Gabriela de Freitas Figueiredo Rocha wins the 12th edition of CES Award

July 2021

About the awarded work

This work analyses the indigenous resistance to the process of repetition of colonial schemes in the recent Brazilian political context, based on the struggle for identity and recognition that takes place in the homogenizing space of the city.

Insofar as the Brazilian State has historically forged a "place for the Indian" through violence, acculturation, miscegenation and ethnocide, the democratic conquests of the last thirty years, although significant, have not altered the monocultural logics in which the political is thought and lived, where the indegenous occupies a residual place, a uniform population to be tutored, integrated and protected. Colonial stereotypes are reinforced, especially in the current conjuncture, where the advance of fascism has strongly legitimised violence against ethnically differentiated peoples and colonial practices that endanger all recent democratic conquests.

I propose, in dialogue with post-colonial and decolonial literature, to shift our gaze towards the agency of indigenous collectives in reinventing their existences by appropriating the colonising language, the logics and normative apparatuses, creating fractures in the process of monocultural translation that indigenism has imposed. They do this from the borders they inhabit - those physical and symbolic borders that constrain them to remain in "their places". Translation is brought here as an essential procedure, epistemological and political in nature, because from it equivocation and uncertainty are established, hence its permanently borderline character. After all, it is at the border where cultural difference potentiates its possibility of decolonizing and establishing reciprocal relations and intercultural dialogues, since it changes from a passive object to a permanent relation of differentiation.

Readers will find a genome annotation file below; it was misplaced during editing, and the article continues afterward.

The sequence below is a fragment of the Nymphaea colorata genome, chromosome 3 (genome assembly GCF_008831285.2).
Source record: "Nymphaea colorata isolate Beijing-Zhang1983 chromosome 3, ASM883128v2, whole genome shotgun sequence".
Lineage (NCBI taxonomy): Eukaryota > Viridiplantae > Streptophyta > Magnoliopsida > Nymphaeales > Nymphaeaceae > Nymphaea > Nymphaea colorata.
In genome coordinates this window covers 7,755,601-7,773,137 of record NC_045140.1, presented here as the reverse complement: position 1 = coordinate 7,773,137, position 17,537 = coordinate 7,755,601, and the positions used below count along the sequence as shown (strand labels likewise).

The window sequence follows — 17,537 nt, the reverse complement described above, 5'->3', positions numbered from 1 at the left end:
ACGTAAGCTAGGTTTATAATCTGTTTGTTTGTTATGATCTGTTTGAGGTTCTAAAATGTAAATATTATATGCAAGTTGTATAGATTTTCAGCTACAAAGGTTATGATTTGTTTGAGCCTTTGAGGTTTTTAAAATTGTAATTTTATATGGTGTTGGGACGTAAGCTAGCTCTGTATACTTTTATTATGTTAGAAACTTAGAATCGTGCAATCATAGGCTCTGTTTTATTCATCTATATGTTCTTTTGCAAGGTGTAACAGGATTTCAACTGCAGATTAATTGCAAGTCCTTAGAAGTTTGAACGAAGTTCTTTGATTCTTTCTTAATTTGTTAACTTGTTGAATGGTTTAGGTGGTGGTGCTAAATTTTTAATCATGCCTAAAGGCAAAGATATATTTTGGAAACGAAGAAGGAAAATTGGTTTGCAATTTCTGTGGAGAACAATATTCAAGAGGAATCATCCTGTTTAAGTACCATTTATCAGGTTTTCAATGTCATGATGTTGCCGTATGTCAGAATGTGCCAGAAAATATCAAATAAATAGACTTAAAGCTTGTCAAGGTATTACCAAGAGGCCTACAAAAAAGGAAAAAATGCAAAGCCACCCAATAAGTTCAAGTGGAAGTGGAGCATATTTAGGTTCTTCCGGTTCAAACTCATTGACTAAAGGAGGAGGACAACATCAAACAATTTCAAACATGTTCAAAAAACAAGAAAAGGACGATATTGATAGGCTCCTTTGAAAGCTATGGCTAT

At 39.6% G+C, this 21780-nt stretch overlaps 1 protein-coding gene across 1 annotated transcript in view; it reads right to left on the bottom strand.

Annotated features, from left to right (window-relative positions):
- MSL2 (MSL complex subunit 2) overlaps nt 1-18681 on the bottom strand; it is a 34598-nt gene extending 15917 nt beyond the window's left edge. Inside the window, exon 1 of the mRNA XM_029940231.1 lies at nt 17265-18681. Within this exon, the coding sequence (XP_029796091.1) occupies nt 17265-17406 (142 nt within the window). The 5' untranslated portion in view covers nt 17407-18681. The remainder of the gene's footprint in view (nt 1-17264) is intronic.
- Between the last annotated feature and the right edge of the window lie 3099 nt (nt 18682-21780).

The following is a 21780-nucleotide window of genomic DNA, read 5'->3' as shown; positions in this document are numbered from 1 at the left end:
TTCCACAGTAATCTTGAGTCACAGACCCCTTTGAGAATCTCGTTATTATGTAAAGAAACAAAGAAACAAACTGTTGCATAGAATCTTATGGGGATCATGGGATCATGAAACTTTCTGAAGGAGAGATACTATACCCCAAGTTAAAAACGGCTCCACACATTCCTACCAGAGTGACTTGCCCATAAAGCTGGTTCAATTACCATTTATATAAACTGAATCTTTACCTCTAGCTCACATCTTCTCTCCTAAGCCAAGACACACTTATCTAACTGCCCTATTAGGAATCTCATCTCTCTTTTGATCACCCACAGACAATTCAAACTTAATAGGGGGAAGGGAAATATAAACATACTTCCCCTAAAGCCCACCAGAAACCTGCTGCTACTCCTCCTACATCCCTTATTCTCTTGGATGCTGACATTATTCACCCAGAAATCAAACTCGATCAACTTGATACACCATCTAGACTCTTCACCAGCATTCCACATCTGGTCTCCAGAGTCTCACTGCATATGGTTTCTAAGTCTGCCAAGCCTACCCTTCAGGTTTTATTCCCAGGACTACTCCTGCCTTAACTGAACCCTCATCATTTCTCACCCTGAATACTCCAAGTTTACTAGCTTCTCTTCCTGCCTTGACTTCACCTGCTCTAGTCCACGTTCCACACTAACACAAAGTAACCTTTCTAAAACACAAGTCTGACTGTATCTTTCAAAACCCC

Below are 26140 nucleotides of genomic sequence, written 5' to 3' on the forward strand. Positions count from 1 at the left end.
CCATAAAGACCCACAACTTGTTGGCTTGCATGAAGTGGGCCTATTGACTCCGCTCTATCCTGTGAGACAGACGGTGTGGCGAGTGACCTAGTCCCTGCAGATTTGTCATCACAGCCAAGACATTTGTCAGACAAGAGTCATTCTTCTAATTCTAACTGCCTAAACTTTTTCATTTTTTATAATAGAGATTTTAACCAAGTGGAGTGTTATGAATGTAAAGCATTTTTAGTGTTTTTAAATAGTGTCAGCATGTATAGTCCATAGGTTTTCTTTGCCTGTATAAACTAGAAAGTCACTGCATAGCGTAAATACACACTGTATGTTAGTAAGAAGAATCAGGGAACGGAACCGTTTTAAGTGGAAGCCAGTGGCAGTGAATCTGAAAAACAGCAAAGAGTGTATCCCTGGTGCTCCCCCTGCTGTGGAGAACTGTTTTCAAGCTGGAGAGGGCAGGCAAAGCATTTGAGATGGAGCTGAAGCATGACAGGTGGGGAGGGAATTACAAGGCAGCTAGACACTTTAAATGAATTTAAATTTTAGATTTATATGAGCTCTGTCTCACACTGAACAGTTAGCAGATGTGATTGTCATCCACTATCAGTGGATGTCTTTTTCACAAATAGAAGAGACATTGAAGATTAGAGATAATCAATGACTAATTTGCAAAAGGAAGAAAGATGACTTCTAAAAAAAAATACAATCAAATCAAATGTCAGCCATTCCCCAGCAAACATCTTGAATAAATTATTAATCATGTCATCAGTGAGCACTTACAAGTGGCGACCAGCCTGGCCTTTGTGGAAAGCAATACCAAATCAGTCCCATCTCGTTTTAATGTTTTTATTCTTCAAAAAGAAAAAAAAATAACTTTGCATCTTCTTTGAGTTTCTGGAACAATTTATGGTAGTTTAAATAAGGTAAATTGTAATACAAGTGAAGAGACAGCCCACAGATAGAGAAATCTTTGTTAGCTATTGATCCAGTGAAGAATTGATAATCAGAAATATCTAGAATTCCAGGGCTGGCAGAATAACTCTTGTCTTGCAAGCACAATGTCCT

The research took place through the extended case study on indigenous resistance in the city of Belo Horizonte, Minas Gerais, during the years 2015 and 2016, where I accompanied collectives and people involved in a series of situations, applying participant observation, the execution of interviews and documentary research. I tried to elaborate the study from a situated perspective, politically positioned in defence of the processes I sought to understand and to which I intend to contribute, in a critical way, but especially to potentiate the forces that this movement contains.

The conclusions of this work are based on the relationship between the disputes in institutional fields for spaces of negotiation and self-determination and their reflexes at a local level, in urban territory, marked by exclusions and violence which are the continuation of the violence that expels them from their original territories. Existing and resisting in the city thus means re-appropriating one's body, language and name, taking up roots that were thought to be extinct, assuming a permanently open place for the enunciation of difference. This is put into practice on the basis of different resistance strategies which I have summarized in three: the defence of the name and of authenticity, the cultural performance and the resumption.

Key words: Indigenous peoples in urban contexts; indigenism in Brazil; post-colonialisms; border identities; intercultural translation